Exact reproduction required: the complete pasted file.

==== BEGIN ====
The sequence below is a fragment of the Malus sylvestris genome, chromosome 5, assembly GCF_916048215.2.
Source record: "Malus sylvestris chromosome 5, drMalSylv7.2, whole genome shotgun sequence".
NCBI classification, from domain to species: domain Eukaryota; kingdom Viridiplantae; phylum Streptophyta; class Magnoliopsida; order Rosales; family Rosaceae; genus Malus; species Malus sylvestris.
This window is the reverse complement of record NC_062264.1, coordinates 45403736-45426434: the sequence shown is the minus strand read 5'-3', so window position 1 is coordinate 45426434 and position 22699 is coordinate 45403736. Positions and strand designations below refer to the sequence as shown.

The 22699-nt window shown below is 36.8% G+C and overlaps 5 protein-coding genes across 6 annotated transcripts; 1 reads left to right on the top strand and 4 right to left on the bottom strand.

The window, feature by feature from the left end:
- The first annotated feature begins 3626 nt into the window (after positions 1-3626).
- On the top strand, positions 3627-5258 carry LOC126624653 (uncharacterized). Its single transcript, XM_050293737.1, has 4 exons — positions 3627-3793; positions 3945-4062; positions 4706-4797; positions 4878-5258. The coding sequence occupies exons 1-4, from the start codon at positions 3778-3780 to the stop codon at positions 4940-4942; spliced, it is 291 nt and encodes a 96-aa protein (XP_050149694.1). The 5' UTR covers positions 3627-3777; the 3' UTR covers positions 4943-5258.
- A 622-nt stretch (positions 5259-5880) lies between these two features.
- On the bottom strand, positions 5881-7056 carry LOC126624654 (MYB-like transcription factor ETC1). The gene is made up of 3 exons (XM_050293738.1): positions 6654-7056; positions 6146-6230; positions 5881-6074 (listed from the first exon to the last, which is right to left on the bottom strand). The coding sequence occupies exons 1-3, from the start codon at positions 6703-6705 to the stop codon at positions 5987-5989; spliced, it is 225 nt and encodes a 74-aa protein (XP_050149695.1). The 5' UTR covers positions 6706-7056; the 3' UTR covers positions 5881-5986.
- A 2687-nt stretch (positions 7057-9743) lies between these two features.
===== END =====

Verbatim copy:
The sequence below is a fragment of the Malus sylvestris genome, chromosome 5, assembly GCF_916048215.2.
Source record: "Malus sylvestris chromosome 5, drMalSylv7.2, whole genome shotgun sequence".
NCBI classification, from domain to species: domain Eukaryota; kingdom Viridiplantae; phylum Streptophyta; class Magnoliopsida; order Rosales; family Rosaceae; genus Malus; species Malus sylvestris.
This window is the reverse complement of record NC_062264.1, coordinates 45403736-45426434: the sequence shown is the minus strand read 5'-3', so window position 1 is coordinate 45426434 and position 22699 is coordinate 45403736. Positions and strand designations below refer to the sequence as shown.

The 22699-nt window shown below is 36.8% G+C and overlaps 5 protein-coding genes across 6 annotated transcripts; 1 reads left to right on the top strand and 4 right to left on the bottom strand.

The window, feature by feature from the left end:
- The first annotated feature begins 3626 nt into the window (after positions 1-3626).
- On the top strand, positions 3627-5258 carry LOC126624653 (uncharacterized). Its single transcript, XM_050293737.1, has 4 exons — positions 3627-3793; positions 3945-4062; positions 4706-4797; positions 4878-5258. The coding sequence occupies exons 1-4, from the start codon at positions 3778-3780 to the stop codon at positions 4940-4942; spliced, it is 291 nt and encodes a 96-aa protein (XP_050149694.1). The 5' UTR covers positions 3627-3777; the 3' UTR covers positions 4943-5258.
- A 622-nt stretch (positions 5259-5880) lies between these two features.
- On the bottom strand, positions 5881-7056 carry LOC126624654 (MYB-like transcription factor ETC1). The gene is made up of 3 exons (XM_050293738.1): positions 6654-7056; positions 6146-6230; positions 5881-6074 (listed from the first exon to the last, which is right to left on the bottom strand). The coding sequence occupies exons 1-3, from the start codon at positions 6703-6705 to the stop codon at positions 5987-5989; spliced, it is 225 nt and encodes a 74-aa protein (XP_050149695.1). The 5' UTR covers positions 6706-7056; the 3' UTR covers positions 5881-5986.
- A 2687-nt stretch (positions 7057-9743) lies between these two features.